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The period of Industrial Revolution, which happened around the 18th to 19th centuries, was an era during which rural societies in America and Europe, which predominantly depended on agriculture (agrarian societies) became industrial and urban.
Africa, however, was separated from the world by the Sahara Desert, the Atlantic and Indian oceans.
Almost the entire continent, therefore, developed in isolation from the Eurasia and America where ideas and technology were exchanged from west to east and east to west, but not north to south.
To catch-up, Africa currently has industrialization agenda as her primary development and foreign policy objective.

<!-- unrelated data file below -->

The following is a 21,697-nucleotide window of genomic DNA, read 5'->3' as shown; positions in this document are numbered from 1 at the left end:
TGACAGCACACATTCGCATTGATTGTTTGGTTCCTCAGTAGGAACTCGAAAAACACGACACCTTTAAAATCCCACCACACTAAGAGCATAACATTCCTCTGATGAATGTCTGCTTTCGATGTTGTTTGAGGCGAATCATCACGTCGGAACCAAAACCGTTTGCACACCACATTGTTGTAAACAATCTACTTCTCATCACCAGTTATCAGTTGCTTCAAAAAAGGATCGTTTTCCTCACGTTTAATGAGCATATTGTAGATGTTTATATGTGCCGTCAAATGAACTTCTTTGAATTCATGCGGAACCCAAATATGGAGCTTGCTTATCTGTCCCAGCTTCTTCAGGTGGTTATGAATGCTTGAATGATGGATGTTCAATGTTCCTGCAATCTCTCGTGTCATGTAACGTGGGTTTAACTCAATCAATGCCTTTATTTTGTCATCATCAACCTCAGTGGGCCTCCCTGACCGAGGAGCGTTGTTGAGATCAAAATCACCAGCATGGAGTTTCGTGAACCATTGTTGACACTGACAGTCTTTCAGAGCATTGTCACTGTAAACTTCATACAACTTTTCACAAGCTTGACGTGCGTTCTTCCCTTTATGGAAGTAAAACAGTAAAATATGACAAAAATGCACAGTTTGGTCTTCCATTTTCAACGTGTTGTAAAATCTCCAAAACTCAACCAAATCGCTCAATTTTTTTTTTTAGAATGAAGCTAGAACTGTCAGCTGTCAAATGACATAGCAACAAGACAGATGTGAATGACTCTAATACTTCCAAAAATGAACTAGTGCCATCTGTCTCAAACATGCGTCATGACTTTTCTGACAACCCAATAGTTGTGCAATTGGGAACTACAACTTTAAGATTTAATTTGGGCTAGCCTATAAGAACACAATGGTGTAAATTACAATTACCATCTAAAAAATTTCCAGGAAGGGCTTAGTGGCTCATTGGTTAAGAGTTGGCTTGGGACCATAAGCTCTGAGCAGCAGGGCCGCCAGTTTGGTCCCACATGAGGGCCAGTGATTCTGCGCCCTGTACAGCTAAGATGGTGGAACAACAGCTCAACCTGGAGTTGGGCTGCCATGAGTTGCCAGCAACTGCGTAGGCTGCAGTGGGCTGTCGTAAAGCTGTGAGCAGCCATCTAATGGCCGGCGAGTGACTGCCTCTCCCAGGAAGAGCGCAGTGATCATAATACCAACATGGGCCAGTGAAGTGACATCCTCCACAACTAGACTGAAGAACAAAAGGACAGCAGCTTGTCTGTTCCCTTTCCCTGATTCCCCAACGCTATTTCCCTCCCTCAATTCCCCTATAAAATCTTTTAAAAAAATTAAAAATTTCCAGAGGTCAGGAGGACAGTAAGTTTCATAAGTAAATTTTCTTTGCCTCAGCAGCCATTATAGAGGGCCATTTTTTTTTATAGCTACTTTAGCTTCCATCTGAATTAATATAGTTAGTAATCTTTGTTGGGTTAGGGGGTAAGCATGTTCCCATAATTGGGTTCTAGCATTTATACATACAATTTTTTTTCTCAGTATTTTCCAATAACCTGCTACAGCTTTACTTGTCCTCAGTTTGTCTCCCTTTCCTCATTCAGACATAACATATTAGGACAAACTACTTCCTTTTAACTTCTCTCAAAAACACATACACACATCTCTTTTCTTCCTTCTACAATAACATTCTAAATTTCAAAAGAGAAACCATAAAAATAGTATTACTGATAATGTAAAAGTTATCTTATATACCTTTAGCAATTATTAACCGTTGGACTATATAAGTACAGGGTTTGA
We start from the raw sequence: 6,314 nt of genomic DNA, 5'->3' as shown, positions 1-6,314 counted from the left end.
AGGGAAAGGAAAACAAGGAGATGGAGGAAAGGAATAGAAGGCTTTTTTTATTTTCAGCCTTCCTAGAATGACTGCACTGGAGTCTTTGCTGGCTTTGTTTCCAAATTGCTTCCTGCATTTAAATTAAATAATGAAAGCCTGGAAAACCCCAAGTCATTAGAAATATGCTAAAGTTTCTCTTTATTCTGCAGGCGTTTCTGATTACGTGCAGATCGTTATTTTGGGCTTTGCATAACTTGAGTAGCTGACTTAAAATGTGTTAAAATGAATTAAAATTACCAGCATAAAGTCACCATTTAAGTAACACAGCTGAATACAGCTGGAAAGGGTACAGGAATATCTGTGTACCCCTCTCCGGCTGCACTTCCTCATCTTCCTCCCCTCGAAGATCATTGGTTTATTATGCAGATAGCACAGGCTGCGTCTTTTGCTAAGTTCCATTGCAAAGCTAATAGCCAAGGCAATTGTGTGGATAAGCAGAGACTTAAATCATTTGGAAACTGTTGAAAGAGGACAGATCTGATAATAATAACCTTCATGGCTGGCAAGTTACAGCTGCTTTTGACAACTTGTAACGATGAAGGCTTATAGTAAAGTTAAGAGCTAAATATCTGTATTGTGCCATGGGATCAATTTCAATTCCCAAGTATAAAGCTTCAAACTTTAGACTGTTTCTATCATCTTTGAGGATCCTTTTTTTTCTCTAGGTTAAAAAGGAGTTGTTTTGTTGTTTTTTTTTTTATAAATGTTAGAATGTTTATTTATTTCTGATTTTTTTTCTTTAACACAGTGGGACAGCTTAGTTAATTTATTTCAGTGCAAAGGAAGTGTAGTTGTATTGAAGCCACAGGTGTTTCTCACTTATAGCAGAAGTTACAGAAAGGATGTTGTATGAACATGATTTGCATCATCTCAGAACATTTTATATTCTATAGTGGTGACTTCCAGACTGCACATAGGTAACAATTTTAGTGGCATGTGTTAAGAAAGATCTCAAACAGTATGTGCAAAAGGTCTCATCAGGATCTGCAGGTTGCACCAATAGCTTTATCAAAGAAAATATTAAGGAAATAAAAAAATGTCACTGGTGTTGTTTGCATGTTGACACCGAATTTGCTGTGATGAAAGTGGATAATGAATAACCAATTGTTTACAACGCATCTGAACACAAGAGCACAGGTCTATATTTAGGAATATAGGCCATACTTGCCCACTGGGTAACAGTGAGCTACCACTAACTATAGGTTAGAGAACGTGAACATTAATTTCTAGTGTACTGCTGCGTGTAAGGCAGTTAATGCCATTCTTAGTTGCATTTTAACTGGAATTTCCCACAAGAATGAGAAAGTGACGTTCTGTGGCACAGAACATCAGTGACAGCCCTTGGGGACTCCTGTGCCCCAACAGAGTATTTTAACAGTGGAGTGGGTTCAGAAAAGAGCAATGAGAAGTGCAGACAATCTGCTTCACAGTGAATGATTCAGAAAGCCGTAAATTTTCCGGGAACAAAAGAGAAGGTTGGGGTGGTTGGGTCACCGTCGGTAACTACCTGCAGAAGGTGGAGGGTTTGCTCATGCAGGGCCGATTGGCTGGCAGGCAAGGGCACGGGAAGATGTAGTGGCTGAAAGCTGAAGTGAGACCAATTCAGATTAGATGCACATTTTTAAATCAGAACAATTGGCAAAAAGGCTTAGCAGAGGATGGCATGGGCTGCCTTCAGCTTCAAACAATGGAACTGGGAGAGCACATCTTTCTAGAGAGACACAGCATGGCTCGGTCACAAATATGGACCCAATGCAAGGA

Most of her countries have resorted to attracting foreign investors from America, Europe and Asia (through diplomacy) to invest in the industrial sector.
However, buttressing this initiative through foreign policy and diplomacy, is something that requires not only sound domestic policies but also an enabling domestic environment including resources, economic and social conditions that complements industrialization.
This book analyzes such aspects of industrialization in Tanzania.
A similar study could be led in other African countries.
Mtakwa is an assistant lecturer at the Centre for Foreign Relations, Tanzania.
He lectures and researches in the fields of International Relations and Development, Diplomacy, Management of International Organizations as well as Regional Integration and has a diverse working experience from both public and private sectors in Africa and Europe.
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